Proceedings of the Royal Society B: Biological Sciences
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Maternal rank and local resource competition do not predict birth sex ratios in wild baboons

Joan B Silk

Joan B Silk

Department of Anthropology, University of CaliforniaLos Angeles, CA 90095, USA

[email protected]

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,
Elisabeth Willoughby

Elisabeth Willoughby

Department of Anthropology, University of CaliforniaLos Angeles, CA 90095, USA

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and
Gillian R Brown

Gillian R Brown

School of Psychology, University of St AndrewsSouth Street, St Andrews, Fife KY16 9JP, UK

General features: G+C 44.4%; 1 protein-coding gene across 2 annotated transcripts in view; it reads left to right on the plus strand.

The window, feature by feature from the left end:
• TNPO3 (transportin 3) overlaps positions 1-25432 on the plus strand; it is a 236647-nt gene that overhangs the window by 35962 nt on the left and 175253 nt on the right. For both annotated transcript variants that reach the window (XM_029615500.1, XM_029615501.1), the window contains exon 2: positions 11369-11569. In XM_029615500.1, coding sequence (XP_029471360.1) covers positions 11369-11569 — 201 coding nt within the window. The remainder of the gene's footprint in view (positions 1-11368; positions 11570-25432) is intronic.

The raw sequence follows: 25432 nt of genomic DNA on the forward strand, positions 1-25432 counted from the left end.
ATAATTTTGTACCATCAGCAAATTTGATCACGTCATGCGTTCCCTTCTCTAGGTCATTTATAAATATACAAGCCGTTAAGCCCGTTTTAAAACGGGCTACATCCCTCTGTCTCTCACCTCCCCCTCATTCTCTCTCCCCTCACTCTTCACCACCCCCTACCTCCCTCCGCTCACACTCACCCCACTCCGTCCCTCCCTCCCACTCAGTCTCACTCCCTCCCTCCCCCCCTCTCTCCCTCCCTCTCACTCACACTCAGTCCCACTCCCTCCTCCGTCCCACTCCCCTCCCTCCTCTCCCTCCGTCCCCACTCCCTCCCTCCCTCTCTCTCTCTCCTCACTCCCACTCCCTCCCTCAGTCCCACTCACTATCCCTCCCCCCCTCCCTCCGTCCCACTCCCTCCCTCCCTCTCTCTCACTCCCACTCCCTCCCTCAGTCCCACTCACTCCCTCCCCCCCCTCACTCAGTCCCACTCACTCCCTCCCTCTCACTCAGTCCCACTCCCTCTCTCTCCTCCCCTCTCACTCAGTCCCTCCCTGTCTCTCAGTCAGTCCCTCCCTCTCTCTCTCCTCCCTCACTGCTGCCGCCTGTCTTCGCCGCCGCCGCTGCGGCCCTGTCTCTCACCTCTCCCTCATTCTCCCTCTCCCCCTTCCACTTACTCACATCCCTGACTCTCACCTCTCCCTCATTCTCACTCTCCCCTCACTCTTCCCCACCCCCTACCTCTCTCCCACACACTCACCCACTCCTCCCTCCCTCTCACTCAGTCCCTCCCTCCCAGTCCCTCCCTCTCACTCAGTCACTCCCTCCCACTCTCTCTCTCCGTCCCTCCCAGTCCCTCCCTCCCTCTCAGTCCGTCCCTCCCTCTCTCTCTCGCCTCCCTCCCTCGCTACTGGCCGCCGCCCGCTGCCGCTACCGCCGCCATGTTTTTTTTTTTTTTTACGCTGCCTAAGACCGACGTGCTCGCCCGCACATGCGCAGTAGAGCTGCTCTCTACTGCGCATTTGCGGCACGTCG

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    We test two models of adaptive adjustment of birth sex ratios that are expected to apply to Cercopithecine primate species. It has been predicted that when maternal investment differentially influences the reproductive success of male and female offspring, females in good condition will bias investment in favour of the sex that gains the greatest fitness returns from additional investment. This hypothesis was subsequently amended to take into account the effects of local resource competition on maternal investment strategies of primate females. This body of theory has been applied to primates with contradictory results, prompting some to question the conclusion that primate females facultatively adjust birth sex ratios in an adaptive manner. Here, we present a meta-analysis of the relationship between maternal rank, birth sex ratios and local resource competition in 36 groups of wild savannah baboons, Papio cynocephalus. The results do not support predictions derived from either model of facultative sex ratio adjustment, and we conclude that there is currently no evidence that baboon birth sex ratios are adjusted in an adaptive manner.

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